Skel Roach

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Skel Roach
Skel Roach and Jerome Utley (1903).png
Roach (left) in 1903
Pitcher
Born: (1871-10-20)October 20, 1871
Danzig, Germany
Died: March 9, 1958(1958-03-09) (aged 86)
Oak Park, Illinois
Batted: Right Threw: Right
MLB debut
August 9, 1899 for the Chicago Orphans
Last MLB appearance
August 9, 1899 for the Chicago Orphans
Career statistics
Win–loss record 1–0
Strikeouts 0
ERA 3.00
Teams

Rudolph Charles "Skel" Roach (born Rudolph Charles Weichbrodt, October 20, 1871 – March 9, 1958) was a baseball player and coach. He played professional baseball from 1895 to 1905, including one game in Major League Baseball with the Chicago Orphans on August 9, 1899. He was also a college baseball coach for the Lewis Institute (now part of Illinois Institute of Technology), the University of Michigan, and Indiana University. He later became an attorney practicing in the Chicago area.

Early years[edit]

Roach was born in 1871 at what was then known as Danzig, Germany, and is now Gdańsk, Poland. His birth name was Rudolph Charles Weichbrodt.[1] He emigrated to the United States in 1880.[2]

Baseball player[edit]

Roach began an eleven-year career in professional baseball at age 23 with the Des Moines Prohibitionists of the Western Association. He compiled a 13–7 record for Des Moines in 1895.[3]

Roach appeared in only one major league game, pitching a complete game victory for the Chicago Orphans on August 9, 1899.[1]

Roach played nine seasons of minor league baseball from 1895 to 1905. He played for Des Moines Prohibitionists (1895), Mobile Blackbirds (1896, 1898), Kansas City Blues (1897), Omaha Omahogs (1900–1901), Des Moines Hawkeyes (1900), Butte Miners (1902–1903), Portland Browns (1904) and Seattle Siwashes. His best season as a pitcher was 1903 when he won 22 games and lost nine with 137 strikeouts for the Butte Miners in the Pacific National League.[3][4] His final season as a minor league player was 1905, when he won 15 games and maintained a 2.47 earned run average for the Seattle Siwashes in the Pacific Coast League.[3]

Baseball coach[edit]

Roach coached baseball at the Lewis Institute (now part of Illinois Institute of Technology) from 1899 to 1902, leading the team to championships all four years.[5]

In 1903, he was hired as the baseball coach at the University of Michigan.[5][6] Upon his arrival at Michigan in March 1903, The Michigan Alumnus wrote: "Mr. Roach, the new baseball coach, came to Ann Arbor to take charge of the men, March 20. He is a big fellow, and bears all the marks of a ball-player. He has been playing professional ball for a number of years past, at Butte, Montana, in the Pacific-Northwest league, and also, for a short time with a Chicago league team."[5] He led the Wolverines to a 12–5 record in 1903.[7]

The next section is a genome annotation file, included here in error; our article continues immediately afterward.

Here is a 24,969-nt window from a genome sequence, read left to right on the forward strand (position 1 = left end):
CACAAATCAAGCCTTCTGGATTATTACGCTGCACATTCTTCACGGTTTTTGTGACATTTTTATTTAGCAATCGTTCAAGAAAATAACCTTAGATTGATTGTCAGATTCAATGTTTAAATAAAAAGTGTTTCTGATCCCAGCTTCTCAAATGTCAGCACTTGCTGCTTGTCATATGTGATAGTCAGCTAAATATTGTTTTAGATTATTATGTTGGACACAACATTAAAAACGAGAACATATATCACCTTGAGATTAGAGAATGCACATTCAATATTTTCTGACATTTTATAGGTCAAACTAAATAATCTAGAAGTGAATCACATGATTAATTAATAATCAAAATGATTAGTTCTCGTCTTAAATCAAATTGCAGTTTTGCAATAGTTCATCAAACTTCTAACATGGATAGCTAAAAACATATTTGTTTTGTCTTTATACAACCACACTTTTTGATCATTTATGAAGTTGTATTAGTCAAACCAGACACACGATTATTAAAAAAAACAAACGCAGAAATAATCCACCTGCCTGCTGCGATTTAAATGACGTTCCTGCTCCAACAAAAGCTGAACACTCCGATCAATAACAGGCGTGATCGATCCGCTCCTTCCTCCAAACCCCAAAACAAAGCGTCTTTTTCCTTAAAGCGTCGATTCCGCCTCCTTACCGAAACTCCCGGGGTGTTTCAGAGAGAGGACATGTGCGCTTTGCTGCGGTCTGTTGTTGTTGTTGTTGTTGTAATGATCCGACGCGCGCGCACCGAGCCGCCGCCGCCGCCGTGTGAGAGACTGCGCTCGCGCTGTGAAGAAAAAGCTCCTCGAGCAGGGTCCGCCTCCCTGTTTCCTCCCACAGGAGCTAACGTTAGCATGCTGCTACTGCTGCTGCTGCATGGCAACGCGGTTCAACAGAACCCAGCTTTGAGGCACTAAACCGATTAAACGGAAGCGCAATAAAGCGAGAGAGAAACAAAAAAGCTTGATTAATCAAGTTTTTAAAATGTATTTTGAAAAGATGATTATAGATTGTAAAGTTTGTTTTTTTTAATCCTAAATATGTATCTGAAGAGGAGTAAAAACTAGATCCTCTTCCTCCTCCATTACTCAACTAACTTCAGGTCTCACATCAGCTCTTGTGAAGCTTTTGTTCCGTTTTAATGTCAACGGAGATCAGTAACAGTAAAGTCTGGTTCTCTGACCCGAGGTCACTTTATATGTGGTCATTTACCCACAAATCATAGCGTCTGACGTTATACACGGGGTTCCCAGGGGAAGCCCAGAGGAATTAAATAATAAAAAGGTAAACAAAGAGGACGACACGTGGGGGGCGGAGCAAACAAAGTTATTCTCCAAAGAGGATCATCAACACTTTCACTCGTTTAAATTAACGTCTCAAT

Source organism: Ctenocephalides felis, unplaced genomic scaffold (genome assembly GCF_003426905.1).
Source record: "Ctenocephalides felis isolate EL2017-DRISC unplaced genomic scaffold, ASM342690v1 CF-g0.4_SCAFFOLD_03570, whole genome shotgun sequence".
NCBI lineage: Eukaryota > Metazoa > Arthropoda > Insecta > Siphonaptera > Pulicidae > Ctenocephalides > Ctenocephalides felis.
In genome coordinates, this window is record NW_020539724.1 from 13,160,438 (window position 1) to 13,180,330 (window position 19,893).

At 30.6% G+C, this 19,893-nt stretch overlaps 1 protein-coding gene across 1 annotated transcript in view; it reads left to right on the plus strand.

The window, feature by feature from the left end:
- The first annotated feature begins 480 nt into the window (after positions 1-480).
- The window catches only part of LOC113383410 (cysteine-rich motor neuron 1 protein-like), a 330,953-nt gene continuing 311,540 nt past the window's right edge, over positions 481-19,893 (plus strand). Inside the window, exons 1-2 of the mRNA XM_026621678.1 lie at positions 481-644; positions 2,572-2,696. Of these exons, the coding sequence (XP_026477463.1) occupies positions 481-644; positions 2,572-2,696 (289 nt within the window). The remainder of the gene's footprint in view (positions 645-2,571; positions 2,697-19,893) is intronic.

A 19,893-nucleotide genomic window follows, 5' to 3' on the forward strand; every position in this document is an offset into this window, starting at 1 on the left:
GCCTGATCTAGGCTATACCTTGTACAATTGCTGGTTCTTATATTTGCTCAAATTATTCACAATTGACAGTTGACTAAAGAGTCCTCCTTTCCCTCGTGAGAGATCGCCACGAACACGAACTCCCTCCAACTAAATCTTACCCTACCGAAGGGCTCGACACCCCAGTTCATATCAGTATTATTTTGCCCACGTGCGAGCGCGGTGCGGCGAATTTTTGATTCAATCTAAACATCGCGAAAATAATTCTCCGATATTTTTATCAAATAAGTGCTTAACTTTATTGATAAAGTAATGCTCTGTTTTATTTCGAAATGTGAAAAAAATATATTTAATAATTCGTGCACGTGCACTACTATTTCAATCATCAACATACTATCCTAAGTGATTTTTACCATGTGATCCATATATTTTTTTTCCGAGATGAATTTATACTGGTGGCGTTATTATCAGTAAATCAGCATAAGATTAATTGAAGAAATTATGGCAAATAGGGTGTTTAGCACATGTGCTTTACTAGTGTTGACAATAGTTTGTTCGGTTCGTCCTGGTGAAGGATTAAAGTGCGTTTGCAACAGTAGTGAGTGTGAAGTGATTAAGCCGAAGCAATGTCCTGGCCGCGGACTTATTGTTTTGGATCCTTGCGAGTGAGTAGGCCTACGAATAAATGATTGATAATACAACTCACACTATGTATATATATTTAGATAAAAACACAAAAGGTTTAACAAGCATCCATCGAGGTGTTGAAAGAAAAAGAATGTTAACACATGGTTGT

Roach later coached baseball at Indiana University.

Later years[edit]

Roach later attended law school at Northwestern University and became an attorney. He married Louise Otillie Eichman. At the time of the 1910 Census, Roach and his wife were living in Chicago with his mother-in-law, Otillie Eichmann. His occupation was listed as lawyer.[2] At the time of the 1920 Census, Roach and his wife were living in Oak Park, Illinois with two daughters, Louise and Margaret. His occupation was recorded at the time as a lawyer in private practice.[8] In 1930, he was living in Oak Park with daughters Louise, Margaret and Helen; he was employed as a lawyer in general practice.[9]

Roach died in 1958 at Oak Park, Illinois.[1]

References[edit]

  1. ^ a b c "Skel Roach". baseball-reference.com. 
  2. ^ a b Ancestry.com. 1910 United States Federal Census [database on-line]. Census Place: Chicago Ward 34, Cook, Illinois; Roll: T624_281; Page: 22A; Enumeration District: 1478; Image: 850; FHL Number: 1374294.
  3. ^ a b c "Skel Roach Minor League Statistics". 
  4. ^ 1903 Spaldings Official Base Ball Guide, p. 188.
  5. ^ a b c "The Coach". The Michigan Alumnus. April 1903. p. 321. 
  6. ^ ""Skel" Roach Arrives: On Hand To Coach Michigan's Ball Team". Detroit Free Press. March 21, 1903. 
  7. ^ "U of M Baseball". University of Michigan, Bentley Historical Library. 
  8. ^ Census entry for Rudolph C. Weichbrodt. Ancestry.com. 1920 United States Federal Census [database on-line]. Census Place: Oak Park Precinct 22, Cook, Illinois; Roll: T625_362; Page: 12A; Enumeration District: 173; Image: 388.
  9. ^ Ancestry.com. 1930 United States Federal Census [database on-line]. Census Place: Oak Park, Cook, Illinois; Roll: 505; Page: 10B; Enumeration District: 2282; Image: 736.0.

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